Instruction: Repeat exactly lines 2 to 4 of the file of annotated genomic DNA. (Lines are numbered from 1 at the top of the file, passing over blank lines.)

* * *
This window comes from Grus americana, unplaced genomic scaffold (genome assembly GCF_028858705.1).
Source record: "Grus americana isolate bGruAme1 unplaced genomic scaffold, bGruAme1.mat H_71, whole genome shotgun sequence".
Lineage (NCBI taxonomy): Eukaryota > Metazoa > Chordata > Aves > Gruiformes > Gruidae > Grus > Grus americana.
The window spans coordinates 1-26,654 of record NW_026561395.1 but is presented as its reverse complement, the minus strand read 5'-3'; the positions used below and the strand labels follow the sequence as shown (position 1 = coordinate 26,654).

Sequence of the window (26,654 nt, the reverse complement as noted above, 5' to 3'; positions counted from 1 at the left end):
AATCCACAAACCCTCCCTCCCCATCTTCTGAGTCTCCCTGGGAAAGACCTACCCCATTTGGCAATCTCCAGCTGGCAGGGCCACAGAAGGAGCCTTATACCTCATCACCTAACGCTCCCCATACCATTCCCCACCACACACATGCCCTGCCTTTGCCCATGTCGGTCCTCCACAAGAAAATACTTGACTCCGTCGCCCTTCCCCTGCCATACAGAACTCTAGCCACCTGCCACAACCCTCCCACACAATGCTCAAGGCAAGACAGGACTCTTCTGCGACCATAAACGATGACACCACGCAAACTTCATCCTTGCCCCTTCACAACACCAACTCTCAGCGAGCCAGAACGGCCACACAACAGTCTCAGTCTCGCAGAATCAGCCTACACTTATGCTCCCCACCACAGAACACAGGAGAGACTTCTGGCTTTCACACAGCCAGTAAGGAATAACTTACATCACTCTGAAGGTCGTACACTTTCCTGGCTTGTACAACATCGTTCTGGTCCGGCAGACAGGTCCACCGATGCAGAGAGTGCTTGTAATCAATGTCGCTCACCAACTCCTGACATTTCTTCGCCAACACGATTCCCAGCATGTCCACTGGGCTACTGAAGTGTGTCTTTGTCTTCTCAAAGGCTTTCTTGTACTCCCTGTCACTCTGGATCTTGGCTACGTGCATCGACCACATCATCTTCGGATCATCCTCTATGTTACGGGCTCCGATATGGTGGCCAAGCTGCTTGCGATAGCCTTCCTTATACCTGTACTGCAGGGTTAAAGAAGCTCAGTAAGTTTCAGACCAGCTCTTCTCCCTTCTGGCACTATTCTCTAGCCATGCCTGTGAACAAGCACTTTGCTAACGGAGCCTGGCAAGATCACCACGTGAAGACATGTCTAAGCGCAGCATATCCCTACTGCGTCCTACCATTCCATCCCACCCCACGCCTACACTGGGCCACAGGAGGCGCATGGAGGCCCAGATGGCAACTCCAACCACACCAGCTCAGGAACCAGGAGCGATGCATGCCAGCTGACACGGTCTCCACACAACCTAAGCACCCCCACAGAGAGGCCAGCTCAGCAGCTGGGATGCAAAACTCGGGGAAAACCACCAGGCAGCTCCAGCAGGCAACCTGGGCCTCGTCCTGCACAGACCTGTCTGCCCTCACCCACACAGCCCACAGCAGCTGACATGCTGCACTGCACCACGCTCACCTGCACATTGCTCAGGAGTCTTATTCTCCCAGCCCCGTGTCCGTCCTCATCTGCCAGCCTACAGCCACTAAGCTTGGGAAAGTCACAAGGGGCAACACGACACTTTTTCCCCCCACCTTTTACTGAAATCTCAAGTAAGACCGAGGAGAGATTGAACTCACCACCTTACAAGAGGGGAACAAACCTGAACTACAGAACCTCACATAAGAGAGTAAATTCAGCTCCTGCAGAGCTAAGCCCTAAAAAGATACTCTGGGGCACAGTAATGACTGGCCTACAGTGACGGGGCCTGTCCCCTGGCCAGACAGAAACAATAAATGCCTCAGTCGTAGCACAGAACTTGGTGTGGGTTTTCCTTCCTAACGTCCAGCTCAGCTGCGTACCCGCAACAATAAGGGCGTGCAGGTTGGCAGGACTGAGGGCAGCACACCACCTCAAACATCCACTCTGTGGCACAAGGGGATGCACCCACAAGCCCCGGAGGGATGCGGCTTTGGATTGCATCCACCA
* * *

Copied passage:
Source record: "Grus americana isolate bGruAme1 unplaced genomic scaffold, bGruAme1.mat H_71, whole genome shotgun sequence".
Lineage (NCBI taxonomy): Eukaryota > Metazoa > Chordata > Aves > Gruiformes > Gruidae > Grus > Grus americana.
The window spans coordinates 1-26,654 of record NW_026561395.1 but is presented as its reverse complement, the minus strand read 5'-3'; the positions used below and the strand labels follow the sequence as shown (position 1 = coordinate 26,654).